MIDEAST—Since some colonies were on the verge of starvation, beekeepers were feeding during warm spells in order to save them. Maple, skunk cabbage and willow will often bloom in February and early March, so with any luck beekeepers hope to see bees foraging for early pollen soon. Until then, some reporters said that they were feeding pollen supplements and syrup to encourage brood rearing. This area has had periods of cold, wet weather, but nothing like their fellow beekeepers in the Northeast. With continued excellent demand for honey and great interest in beekeeping, reporters felt that beekeepers would be recouping their losses and more new beekeepers would be starting this year. Some commercial beekeepers had moved their bees to South Carolina, Georgia or Florida for the winter and will be making splits in these states before returning to their home states for spring honey flows.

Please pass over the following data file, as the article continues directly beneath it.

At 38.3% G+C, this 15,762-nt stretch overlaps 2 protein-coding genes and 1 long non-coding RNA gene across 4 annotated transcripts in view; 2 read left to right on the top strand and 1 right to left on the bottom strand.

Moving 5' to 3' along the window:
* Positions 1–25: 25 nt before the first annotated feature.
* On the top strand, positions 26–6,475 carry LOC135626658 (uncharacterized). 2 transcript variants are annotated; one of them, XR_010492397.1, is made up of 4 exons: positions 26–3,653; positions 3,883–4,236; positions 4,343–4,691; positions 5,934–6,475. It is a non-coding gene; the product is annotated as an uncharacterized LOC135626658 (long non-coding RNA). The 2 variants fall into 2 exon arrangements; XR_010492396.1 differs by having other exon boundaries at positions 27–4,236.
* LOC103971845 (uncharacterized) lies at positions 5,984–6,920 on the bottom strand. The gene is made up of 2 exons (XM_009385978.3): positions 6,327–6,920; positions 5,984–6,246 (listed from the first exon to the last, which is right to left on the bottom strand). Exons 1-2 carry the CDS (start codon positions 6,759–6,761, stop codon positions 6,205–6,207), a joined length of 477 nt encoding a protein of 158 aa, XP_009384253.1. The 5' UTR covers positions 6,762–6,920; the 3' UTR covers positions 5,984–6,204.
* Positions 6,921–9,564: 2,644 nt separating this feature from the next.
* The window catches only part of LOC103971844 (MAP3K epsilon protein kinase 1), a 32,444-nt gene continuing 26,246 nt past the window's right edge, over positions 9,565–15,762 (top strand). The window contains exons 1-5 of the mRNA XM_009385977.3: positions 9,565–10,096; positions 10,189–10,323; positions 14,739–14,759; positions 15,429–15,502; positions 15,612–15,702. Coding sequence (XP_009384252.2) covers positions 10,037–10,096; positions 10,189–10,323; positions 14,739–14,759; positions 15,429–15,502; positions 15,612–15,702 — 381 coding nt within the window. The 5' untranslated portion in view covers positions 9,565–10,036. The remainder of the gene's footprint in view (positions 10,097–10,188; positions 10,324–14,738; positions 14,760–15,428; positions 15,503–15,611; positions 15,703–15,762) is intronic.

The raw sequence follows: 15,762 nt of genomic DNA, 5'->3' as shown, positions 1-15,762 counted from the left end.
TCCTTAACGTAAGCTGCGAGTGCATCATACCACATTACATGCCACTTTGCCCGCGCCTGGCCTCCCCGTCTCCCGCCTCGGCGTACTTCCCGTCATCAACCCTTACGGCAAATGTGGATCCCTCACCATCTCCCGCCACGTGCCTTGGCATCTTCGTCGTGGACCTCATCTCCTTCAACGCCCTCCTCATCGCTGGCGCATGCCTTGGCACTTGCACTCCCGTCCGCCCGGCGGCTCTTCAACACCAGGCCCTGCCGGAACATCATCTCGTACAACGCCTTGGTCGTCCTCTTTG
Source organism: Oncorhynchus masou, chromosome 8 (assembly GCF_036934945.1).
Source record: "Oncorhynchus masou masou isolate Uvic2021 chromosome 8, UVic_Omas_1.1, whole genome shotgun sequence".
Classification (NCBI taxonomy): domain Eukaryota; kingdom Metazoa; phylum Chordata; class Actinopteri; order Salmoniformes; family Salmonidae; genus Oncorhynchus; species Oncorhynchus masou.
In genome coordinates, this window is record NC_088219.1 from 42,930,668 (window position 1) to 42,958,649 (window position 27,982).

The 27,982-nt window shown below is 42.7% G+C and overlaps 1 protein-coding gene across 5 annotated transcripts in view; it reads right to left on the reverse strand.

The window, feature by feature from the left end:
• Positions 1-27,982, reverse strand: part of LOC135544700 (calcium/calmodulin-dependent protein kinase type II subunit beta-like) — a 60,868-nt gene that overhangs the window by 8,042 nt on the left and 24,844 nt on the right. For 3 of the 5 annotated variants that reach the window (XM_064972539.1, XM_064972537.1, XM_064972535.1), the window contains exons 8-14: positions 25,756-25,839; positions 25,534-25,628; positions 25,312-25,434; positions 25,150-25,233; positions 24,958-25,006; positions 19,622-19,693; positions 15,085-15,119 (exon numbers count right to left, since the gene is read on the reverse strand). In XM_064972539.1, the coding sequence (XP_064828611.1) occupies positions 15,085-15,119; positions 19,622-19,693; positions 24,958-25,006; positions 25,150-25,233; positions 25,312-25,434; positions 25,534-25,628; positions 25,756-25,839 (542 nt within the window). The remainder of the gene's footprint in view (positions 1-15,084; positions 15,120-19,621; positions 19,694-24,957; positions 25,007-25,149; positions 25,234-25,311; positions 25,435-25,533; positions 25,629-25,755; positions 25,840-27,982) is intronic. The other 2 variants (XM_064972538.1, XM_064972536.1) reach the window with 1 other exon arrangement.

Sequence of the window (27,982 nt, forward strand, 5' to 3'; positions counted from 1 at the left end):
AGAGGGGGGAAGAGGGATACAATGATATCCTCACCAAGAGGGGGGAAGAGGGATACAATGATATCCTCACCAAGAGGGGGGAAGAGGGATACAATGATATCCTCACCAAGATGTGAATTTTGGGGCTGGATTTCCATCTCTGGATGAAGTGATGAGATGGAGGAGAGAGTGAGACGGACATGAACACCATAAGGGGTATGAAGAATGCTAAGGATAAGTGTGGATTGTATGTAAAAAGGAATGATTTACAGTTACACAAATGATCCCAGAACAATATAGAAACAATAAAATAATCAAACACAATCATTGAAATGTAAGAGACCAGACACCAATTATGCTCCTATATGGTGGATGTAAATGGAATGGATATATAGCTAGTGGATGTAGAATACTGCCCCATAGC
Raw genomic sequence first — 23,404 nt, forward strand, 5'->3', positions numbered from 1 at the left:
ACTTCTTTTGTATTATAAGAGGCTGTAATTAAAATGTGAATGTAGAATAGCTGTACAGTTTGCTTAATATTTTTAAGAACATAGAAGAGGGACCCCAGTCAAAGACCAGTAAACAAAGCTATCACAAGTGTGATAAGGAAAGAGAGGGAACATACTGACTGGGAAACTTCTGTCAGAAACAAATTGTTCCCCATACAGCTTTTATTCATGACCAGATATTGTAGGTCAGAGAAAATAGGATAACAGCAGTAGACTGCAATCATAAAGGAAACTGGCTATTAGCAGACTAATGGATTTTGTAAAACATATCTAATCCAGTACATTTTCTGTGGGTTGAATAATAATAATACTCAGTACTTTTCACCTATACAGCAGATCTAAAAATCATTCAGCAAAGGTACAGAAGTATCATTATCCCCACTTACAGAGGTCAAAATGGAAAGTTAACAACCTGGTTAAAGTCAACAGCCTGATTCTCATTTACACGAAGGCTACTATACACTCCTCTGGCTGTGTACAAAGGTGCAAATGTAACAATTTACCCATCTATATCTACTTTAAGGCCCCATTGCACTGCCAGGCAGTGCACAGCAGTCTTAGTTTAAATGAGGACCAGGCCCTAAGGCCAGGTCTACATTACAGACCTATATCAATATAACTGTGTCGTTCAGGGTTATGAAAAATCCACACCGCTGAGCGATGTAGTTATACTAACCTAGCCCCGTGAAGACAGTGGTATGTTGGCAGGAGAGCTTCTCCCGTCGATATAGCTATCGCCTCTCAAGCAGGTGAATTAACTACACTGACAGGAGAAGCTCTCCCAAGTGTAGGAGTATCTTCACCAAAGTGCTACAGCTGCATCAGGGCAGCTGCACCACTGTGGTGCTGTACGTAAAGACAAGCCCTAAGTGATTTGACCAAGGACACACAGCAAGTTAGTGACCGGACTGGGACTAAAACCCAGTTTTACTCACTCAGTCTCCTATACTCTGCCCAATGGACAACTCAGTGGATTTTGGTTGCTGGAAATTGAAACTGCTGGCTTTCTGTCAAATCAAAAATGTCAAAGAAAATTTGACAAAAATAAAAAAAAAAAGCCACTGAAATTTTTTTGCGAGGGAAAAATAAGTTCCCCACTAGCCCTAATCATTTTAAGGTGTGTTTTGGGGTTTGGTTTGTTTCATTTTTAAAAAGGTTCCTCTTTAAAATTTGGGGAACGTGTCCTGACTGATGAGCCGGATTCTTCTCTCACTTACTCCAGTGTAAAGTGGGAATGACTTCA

SOUTHEAST—Despite some periods of cold weather, bees have been wintering well for the most part. Beekeepers have begun stimulative feeding to encourage colony growth before the main spring flows begin. The red maple flow was coming to a close in Florida, but other early pollen and nectar sources were beginning to provide light flows for bee buildup. Nevertheless, most beekeepers were continuing their feeding programs to encourage colony growth. The next big flow in Florida will be from citrus in March. A number of beekeepers remain discouraged about this flow due to continued heavy pesticide use for citrus greening. This has caused some beekeepers to seek other bee forage and completely bypass this important main flow.The weather and moisture conditions have been encouraging for spring flows if no late freezes come.